I have data of the following format that I want to input into LibreOffice calc

data | num   | num | num     | num

For some reason Libreoffice does not think the string "3214 " is a number by default (trailing white space).

I want to replace (\s)*| with | where \s stands for space and * for the Kleene star operation. And do this at multiple places in each line (all matches).

I tried:

sed  -i 's/(\s)*|/|/' DataStats0914.txt

But it has no effect.


Why would you quote it? If you want references, use \( and \) instead,

Also, note the g option, since that pattern apperas multiple times

sed -i 's/\s*|/|/g' DataStats0914.txt

Test case:

echo 'data | num | num | num | num' | sed 's/\s*|/|/g'


data| num| num| num| num

  • laziness of manual reading is the reason. But frankly the man pages intimidate me.
    – Erik
    Oct 25 '12 at 4:17

There are several different regular expression syntaxes. (\s*) matches a sequence of whitespace in Perl and the many other modern programs that imitate its regexes. Sed uses an older variant of basic regular expressions in which parentheses stand for themselves and \(…\) is used for grouping. GNU sed (the version on Linux) has an option -r to use extended regular expressions (which Perl regexes extend further) instead. Also, | stands for itself in BRE but must be preceded by a backslash in ERE.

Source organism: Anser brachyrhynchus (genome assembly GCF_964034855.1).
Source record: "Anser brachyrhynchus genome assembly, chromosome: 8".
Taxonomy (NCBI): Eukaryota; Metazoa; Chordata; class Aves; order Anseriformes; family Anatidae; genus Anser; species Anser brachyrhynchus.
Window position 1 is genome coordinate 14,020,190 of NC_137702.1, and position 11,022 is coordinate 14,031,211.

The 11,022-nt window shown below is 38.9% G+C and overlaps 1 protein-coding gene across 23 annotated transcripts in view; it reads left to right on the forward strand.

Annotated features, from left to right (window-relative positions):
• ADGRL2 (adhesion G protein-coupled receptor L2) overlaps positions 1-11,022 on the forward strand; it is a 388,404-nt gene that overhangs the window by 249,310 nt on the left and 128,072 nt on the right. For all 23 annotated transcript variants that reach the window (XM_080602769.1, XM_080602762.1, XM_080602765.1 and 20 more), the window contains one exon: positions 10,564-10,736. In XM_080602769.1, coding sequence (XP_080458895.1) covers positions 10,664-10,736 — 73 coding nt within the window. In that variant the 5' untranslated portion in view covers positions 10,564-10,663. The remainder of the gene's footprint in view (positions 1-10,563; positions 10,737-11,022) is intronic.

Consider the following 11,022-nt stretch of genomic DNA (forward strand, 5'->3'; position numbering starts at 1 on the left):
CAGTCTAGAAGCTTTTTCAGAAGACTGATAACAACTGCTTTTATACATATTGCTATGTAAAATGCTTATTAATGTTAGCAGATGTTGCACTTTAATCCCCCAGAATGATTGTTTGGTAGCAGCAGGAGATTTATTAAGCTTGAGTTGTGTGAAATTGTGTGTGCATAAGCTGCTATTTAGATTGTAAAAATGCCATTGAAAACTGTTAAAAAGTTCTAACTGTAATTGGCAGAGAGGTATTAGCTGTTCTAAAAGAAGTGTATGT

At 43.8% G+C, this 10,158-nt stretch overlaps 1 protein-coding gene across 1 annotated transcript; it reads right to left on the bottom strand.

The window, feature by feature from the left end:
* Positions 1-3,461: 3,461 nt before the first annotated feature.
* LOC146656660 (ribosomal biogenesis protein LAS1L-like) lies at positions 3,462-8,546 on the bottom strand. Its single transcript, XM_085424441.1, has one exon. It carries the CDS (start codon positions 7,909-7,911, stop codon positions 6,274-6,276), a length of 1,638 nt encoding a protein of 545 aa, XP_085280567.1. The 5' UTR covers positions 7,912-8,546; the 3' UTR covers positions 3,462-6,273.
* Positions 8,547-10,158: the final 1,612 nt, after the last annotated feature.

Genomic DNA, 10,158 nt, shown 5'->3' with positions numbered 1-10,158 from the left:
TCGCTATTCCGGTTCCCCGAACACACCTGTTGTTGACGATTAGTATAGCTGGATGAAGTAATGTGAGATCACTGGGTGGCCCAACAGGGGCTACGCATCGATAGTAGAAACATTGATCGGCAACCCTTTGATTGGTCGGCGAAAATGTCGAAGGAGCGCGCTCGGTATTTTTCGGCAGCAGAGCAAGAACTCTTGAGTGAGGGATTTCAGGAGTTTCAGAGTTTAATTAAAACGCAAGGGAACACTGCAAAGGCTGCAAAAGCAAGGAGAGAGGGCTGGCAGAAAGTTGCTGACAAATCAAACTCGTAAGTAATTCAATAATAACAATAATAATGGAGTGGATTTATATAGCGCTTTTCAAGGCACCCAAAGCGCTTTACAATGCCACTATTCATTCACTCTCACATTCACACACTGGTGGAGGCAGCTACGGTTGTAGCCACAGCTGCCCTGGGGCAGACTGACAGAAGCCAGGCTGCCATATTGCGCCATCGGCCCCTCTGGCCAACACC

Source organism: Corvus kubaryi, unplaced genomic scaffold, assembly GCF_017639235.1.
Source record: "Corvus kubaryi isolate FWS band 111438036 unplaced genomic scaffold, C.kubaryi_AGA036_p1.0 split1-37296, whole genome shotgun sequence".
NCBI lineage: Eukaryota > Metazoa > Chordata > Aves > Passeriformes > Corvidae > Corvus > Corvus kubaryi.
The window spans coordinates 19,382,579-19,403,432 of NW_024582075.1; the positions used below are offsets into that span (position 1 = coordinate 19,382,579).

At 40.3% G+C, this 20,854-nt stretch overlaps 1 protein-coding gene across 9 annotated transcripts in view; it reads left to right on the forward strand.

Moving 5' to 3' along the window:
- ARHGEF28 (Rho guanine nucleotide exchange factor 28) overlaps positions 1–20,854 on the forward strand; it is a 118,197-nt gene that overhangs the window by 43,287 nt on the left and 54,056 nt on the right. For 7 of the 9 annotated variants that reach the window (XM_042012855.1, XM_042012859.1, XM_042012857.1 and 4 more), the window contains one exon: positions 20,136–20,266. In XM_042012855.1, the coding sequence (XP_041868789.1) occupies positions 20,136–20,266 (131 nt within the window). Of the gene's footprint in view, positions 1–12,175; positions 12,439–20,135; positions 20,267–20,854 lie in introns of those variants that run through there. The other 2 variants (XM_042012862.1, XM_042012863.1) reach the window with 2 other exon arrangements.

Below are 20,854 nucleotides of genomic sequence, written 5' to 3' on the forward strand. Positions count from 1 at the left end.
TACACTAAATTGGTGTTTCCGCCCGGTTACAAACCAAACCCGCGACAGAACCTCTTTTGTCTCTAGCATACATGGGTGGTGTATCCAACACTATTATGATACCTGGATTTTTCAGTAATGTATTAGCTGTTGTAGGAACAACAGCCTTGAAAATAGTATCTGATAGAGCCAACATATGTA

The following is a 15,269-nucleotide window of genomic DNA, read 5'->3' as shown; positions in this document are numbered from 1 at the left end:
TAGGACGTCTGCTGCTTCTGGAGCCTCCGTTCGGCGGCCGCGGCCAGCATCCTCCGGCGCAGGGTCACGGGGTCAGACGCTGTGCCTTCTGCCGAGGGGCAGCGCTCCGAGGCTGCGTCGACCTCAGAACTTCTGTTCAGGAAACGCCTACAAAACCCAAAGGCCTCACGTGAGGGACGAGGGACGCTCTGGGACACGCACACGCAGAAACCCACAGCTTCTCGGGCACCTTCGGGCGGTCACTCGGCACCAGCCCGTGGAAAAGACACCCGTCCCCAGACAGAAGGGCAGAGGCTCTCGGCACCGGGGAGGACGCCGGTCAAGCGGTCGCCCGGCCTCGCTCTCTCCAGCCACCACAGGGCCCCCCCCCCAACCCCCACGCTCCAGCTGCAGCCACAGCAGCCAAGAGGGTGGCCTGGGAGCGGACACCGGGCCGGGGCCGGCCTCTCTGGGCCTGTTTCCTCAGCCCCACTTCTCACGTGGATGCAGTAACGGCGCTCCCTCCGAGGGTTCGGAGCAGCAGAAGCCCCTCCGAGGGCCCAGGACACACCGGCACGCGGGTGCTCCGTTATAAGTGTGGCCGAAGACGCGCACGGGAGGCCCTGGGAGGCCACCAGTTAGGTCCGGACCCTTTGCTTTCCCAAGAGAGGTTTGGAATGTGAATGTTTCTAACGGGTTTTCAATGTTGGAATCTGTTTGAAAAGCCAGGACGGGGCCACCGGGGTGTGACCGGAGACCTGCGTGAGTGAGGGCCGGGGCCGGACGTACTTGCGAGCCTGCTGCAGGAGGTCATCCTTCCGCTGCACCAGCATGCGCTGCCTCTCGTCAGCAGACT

s/[ \t]\+|/|/ replaces whitespace followed by a | with GNU sed. If you want a POSIX-compliant sed command, use s/[ ][ ]*|/|/ where each pair of brackets contains a space and a tab, as \t and \+ are GNU extensions. Also, the s command only replaces one occurrence per line: add the g suffix to replace all occurrences.

sed  -i 's/[ \t]\+|/|/g' DataStats0914.txt

sed removing spaces:

sed -i 's/ *|/|/g' file

Pythonish three liner, untested:

python -c 'import sys
for l in sys.readlines():
    print("| ").join([f.strip() for f in l.strip().split("|")])'

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